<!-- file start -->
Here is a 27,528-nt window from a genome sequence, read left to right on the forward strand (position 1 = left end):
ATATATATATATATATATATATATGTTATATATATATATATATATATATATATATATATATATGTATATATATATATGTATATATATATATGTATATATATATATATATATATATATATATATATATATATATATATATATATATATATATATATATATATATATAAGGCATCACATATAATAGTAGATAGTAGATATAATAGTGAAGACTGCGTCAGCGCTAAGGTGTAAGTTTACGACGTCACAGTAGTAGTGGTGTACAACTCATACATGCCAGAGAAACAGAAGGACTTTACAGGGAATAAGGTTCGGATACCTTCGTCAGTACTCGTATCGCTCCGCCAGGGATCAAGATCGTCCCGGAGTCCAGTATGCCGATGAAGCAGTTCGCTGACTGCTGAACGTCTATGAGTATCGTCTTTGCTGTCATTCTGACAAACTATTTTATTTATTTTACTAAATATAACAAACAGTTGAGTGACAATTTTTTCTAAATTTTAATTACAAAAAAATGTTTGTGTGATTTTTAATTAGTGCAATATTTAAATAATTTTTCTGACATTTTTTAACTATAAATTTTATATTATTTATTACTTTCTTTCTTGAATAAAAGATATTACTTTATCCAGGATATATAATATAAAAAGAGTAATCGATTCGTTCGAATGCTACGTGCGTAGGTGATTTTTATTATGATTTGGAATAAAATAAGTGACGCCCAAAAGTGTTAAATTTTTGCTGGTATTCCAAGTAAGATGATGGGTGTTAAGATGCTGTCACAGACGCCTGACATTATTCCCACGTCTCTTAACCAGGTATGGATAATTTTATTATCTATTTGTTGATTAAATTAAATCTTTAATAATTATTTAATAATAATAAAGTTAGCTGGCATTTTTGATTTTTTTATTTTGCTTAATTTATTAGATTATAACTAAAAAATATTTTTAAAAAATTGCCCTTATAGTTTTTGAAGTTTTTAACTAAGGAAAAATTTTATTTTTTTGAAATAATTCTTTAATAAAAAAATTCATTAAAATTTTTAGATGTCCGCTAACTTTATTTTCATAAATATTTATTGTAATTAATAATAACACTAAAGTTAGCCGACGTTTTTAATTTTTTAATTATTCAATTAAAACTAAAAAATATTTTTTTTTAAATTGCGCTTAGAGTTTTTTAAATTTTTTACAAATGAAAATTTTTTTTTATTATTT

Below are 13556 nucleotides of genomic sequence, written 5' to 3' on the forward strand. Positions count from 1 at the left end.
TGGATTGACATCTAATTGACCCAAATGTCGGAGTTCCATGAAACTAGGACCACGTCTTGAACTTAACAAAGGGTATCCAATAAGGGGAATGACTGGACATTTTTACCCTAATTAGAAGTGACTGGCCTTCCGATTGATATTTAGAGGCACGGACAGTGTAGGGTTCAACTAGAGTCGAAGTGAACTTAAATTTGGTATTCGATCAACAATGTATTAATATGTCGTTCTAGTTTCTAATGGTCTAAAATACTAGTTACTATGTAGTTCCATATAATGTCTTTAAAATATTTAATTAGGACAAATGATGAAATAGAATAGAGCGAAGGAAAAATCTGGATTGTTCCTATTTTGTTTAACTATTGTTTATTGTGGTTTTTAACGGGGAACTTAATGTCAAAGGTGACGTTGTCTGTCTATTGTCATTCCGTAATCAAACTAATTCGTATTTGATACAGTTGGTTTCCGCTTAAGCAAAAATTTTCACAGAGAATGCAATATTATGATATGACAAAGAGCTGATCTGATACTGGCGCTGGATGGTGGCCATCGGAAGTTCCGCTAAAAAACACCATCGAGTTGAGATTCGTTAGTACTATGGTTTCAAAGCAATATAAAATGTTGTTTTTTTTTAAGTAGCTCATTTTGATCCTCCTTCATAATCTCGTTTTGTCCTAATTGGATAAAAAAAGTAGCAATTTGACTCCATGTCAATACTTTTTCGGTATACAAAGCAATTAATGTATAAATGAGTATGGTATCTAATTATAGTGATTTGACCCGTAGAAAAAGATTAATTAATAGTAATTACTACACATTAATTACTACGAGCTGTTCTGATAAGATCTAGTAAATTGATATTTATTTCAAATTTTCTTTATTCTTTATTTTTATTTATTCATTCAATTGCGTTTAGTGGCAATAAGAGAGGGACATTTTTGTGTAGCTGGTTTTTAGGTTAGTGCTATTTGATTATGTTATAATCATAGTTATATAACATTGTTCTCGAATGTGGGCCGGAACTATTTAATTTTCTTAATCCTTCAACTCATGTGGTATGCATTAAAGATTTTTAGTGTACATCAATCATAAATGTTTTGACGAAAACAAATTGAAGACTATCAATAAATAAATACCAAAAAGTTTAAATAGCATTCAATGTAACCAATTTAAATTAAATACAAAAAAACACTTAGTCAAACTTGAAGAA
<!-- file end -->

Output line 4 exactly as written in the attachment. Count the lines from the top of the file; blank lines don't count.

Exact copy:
TGGATTGACATCTAATTGACCCAAATGTCGGAGTTCCATGAAACTAGGACCACGTCTTGAACTTAACAAAGGGTATCCAATAAGGGGAATGACTGGACATTTTTACCCTAATTAGAAGTGACTGGCCTTCCGATTGATATTTAGAGGCACGGACAGTGTAGGGTTCAACTAGAGTCGAAGTGAACTTAAATTTGGTATTCGATCAACAATGTATTAATATGTCGTTCTAGTTTCTAATGGTCTAAAATACTAGTTACTATGTAGTTCCATATAATGTCTTTAAAATATTTAATTAGGACAAATGATGAAATAGAATAGAGCGAAGGAAAAATCTGGATTGTTCCTATTTTGTTTAACTATTGTTTATTGTGGTTTTTAACGGGGAACTTAATGTCAAAGGTGACGTTGTCTGTCTATTGTCATTCCGTAATCAAACTAATTCGTATTTGATACAGTTGGTTTCCGCTTAAGCAAAAATTTTCACAGAGAATGCAATATTATGATATGACAAAGAGCTGATCTGATACTGGCGCTGGATGGTGGCCATCGGAAGTTCCGCTAAAAAACACCATCGAGTTGAGATTCGTTAGTACTATGGTTTCAAAGCAATATAAAATGTTGTTTTTTTTTAAGTAGCTCATTTTGATCCTCCTTCATAATCTCGTTTTGTCCTAATTGGATAAAAAAAGTAGCAATTTGACTCCATGTCAATACTTTTTCGGTATACAAAGCAATTAATGTATAAATGAGTATGGTATCTAATTATAGTGATTTGACCCGTAGAAAAAGATTAATTAATAGTAATTACTACACATTAATTACTACGAGCTGTTCTGATAAGATCTAGTAAATTGATATTTATTTCAAATTTTCTTTATTCTTTATTTTTATTTATTCATTCAATTGCGTTTAGTGGCAATAAGAGAGGGACATTTTTGTGTAGCTGGTTTTTAGGTTAGTGCTATTTGATTATGTTATAATCATAGTTATATAACATTGTTCTCGAATGTGGGCCGGAACTATTTAATTTTCTTAATCCTTCAACTCATGTGGTATGCATTAAAGATTTTTAGTGTACATCAATCATAAATGTTTTGACGAAAACAAATTGAAGACTATCAATAAATAAATACCAAAAAGTTTAAATAGCATTCAATGTAACCAATTTAAATTAAATACAAAAAAACACTTAGTCAAACTTGAAGAA